Archive for September, 2011

PodCastle 176: Middle Aged Weirdo in a Cadillac

by George R. Galuschak

Read by Norm Sherman (of the Drabblecast)

Originally published in Strange Horizons. Read it here!

He’s driven this way five times already, watching the same banks and donut shops and car washes fly past in a never-ending reel. Got the front windows open, taking in the night air. And then he sees her—sitting on the curb, cradling her head in her arms, going boo hoo. Hodgepodge of girl and woman: miniskirt; halter top, no bra; friendship bracelet on wrist; hair pulled back with cherry scrunchy; Hello Kitty stick-on tattoo on her left shoulder, mushy from the heat.

“Hello.” He cruises to a stop. “I’m lost and I need to get to the Interstate.”

She raises her head and looks at him: middle-aged weirdo in a Cadillac. Tom Cruise shades; charcoal suit; porkpie hat; looks about 40, like her dad. Probably smokes; a hint of ash about him.

“I’ll give you directions.” When he shakes his head, she says: “It’s simple. Even a moron could do it.”

“I’m afraid I’m not a moron,” he tells her. “The last three people I asked gave me directions and I ended up getting more lost. So it would be easier if you just got into the car and showed me.”

She snorts: “Are you for real?” She’d be stupid to get in, she surely would.

Rated R: Thematic Material

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PodCastle 175, Giant Episode: El Regalo

by Peter S. Beagle.
Read by Emily Smith.
Originally appeared in The Line Between.


“You can’t kill him,” Mr. Luke said. “Your mother wouldn’t like it.” After some consideration, he added, “I’d be rather annoyed myself.”
“But wait,” Angie said, in the dramatic tones of a television commercial for some miraculous mop. “There’s more. I didn’t tell you about the brandied cupcakes—”
“Yes, you did.”
“And about him telling Jennifer Williams what I got her for her birthday, and she pitched a fit, because she had two of them already—”
“He meant well,” her father said cautiously. “I’m pretty sure.”
“And then when he finked to Mom about me and Orlando Cruz, and we weren’t doing anything—”
“Nevertheless. No killing.”
Angie brushed sweaty mouse-brown hair off her forehead and regrouped. “Can I at least maim him a little? Trust me, he’s earned it.”
“I don’t doubt you,” Mr. Luke agreed. “But you’re fifteen, and Marvyn’s eight. Eight and a half. You’re bigger than he is, so beating him up isn’t fair. When you’re . . . oh, say, twenty-three, and he’s sixteen and a half—okay, you can try it then. Not until.”
Angie’s wordless grunt might or might not have been assent. She started out of the room, but her father called her back, holding out his right hand. “Pinky- swear, kid.” Angie eyed him warily, but hooked her little finger around his without hesitation, which was a mistake. “You did that much too easily,” her father said, frowning. “Swear by Buffy.”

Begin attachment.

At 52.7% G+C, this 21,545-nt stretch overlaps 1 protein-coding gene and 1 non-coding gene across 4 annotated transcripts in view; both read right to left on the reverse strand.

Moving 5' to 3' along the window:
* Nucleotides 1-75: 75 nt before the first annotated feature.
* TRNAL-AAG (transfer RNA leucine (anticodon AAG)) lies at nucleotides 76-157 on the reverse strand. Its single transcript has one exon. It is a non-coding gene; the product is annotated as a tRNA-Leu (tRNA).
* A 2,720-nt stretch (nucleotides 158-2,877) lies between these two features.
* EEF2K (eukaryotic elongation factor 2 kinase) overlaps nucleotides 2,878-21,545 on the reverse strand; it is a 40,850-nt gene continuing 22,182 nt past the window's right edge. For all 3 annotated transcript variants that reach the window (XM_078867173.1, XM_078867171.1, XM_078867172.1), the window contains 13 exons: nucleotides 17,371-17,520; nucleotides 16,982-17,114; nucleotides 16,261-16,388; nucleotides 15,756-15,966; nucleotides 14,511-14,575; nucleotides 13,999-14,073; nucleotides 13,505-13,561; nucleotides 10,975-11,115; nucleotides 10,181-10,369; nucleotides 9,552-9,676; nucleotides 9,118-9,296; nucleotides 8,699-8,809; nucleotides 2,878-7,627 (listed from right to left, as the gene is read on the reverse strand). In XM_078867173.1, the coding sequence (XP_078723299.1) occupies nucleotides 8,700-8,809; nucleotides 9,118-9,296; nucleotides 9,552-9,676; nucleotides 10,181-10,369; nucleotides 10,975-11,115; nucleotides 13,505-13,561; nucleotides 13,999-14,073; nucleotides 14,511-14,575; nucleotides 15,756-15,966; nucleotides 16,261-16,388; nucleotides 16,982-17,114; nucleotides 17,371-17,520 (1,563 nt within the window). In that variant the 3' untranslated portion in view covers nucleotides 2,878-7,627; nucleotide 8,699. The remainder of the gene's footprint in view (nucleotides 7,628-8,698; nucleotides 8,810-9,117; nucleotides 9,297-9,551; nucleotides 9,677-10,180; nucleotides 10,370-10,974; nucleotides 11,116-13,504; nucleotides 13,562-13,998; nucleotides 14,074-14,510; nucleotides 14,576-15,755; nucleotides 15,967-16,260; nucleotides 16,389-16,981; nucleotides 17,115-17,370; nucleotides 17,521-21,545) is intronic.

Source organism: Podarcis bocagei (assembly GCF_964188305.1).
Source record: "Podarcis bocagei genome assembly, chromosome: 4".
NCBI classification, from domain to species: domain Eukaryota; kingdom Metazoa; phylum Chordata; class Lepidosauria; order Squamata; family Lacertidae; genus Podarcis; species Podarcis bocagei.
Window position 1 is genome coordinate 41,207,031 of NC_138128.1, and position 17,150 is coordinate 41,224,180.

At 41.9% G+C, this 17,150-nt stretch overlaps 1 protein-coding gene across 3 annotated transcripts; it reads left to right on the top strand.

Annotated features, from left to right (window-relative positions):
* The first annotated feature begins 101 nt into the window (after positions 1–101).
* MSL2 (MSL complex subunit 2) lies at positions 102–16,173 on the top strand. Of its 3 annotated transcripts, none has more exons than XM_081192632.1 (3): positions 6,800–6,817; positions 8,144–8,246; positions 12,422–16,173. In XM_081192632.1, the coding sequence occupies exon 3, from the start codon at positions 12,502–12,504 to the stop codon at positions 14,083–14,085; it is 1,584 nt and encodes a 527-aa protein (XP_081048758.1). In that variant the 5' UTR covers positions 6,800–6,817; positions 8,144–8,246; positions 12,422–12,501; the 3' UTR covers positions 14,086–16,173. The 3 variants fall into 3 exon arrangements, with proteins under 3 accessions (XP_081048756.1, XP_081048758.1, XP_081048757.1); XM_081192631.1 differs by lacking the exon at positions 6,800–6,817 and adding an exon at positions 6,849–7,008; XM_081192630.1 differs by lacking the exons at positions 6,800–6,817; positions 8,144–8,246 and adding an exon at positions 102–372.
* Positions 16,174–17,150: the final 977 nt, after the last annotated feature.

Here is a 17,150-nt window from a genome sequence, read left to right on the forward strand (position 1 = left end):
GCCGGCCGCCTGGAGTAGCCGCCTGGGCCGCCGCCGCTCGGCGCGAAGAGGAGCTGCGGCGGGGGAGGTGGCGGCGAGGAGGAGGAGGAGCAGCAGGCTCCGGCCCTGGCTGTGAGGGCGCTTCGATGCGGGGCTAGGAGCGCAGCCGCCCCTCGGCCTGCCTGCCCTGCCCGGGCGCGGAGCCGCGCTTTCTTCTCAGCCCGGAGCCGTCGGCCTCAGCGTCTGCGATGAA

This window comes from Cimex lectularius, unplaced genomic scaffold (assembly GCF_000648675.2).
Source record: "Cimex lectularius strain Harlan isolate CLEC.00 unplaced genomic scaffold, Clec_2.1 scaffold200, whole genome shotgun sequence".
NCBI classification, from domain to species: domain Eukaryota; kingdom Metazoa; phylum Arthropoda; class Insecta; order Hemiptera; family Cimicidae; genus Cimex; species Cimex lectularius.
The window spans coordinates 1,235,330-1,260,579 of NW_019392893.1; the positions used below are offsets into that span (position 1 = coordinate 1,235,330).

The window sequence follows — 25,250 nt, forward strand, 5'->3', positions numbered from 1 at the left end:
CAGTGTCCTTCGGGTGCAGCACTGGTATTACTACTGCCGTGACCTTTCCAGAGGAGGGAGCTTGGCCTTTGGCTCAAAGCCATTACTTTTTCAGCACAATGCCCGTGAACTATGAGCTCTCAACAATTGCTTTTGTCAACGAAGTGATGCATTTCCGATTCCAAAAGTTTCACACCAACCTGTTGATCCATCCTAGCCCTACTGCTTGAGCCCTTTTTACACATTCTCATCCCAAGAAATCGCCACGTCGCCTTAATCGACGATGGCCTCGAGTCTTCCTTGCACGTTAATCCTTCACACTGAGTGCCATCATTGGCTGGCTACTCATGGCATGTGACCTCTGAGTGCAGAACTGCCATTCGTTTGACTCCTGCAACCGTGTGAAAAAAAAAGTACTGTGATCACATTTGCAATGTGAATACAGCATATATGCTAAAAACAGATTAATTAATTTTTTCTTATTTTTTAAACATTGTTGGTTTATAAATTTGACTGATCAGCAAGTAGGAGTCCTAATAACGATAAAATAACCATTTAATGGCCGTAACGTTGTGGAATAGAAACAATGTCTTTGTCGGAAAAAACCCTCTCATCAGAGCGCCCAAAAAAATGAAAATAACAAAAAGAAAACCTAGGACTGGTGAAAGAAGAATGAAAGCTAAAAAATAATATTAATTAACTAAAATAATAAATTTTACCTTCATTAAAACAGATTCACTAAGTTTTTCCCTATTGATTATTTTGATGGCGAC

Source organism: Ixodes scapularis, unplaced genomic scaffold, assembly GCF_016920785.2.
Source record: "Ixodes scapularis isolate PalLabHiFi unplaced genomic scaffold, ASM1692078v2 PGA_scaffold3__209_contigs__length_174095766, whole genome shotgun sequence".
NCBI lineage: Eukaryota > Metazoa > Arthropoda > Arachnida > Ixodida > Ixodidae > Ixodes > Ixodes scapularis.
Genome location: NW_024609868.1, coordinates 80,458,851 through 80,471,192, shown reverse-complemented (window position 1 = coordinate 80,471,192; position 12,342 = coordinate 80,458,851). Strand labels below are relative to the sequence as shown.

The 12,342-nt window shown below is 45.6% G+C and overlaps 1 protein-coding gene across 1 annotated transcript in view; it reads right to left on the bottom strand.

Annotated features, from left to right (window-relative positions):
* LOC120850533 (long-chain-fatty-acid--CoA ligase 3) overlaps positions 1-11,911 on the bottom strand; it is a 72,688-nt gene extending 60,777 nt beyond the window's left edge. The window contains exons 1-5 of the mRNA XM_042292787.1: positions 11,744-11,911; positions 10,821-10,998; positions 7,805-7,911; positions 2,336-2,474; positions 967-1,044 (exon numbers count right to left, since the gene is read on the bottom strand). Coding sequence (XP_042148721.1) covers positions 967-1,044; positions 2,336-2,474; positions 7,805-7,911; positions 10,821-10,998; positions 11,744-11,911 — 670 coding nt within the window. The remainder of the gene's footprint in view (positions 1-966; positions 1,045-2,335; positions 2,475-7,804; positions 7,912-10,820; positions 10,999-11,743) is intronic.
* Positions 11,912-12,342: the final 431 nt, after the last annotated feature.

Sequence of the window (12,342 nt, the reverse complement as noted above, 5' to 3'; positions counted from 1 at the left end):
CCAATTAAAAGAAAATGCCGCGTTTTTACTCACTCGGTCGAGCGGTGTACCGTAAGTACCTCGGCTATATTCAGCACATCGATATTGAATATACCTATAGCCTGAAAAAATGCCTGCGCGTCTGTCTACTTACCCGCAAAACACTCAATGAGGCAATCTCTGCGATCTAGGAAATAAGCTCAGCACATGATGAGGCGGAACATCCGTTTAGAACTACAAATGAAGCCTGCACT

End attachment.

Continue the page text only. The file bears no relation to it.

Rated PG.

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PodCastle 174: The Parable of the Shower

by Leah Bobet.
Read by Laurice White.
Originally appeared in Lone Star Stories.


The angel of the LORD cometh upon you in the shower at the worst possible moment: one hand placed upon thy right buttock and the other bearing soap, radio blaring, humming a heathen song of sin.

Fear not! he proclaimeth from the vicinity of the shampoo caddy, and the soap falleth from thy hand.

Motherfu—thou sayest, and then thou seest the light, the wings, the blazing eyes like sunlight and starlight both at once, and since thy mother raised thee right thou coverest thy mouth with one hand and makest the sign of the cross with the other. It is the soap-hand which covereth thy mouth: thou gett’st soap in thy mouth, and spittest—away from the angel of the LORD—and do not curse again though it is terrible hard.

The angel of the LORD he does laugh.

Rated R for language, sex.

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PodCastle 173: Who in Mortal Chains

by Claire Humphrey.

Read by Julia Rios (of the Outer Alliance Podcast).

I almost had friends in 1965.

Ryder was a brewer in those days, when brewing was a thing no one much cared to do. He was well loved among a circle of twenty or so, every one with a lost art. Mylene was a weaver; Tom worked leather; Eskil kept bees. Up on the mountain, Andy ran a print shop, with a hundred fonts of lead type, sorted by letter into a hundred wooden trays. Clifton made images with light: albumen prints, salt prints, silver negatives on glass.

I suppose I could have taught someone the art of the bayonet, or the language of signal-flags, but I was mostly just hanging around getting drunk with them. It was almost like hanging around people my own age, except that everyone my age is an asshole.

I did teach Ryder how to bake bannock over coals. We ate his first attempt with some of Eskil’s honey, and mugs of beer pulled from the cask. Clifton took a daguerreotype of all of us seated on blankets under the arbutus tree behind Ryder’s house.

He made copies for everyone, but I wrecked mine, of course.

The only thing I’ve managed to keep from that time is a rough forging from the shop of Jason the blacksmith. Steel, and therefore tempered against my temper. Jason would have made it a blade, but I told him I’d only end up cutting someone.

The rough forging sits now on the windowsill in my kitchen, half a continent away and four decades later. The window itself has been replaced by an ill-fitting piece of Plexiglas held in place with duct tape. The things I break, I cannot always fix.

Rated R for violence.

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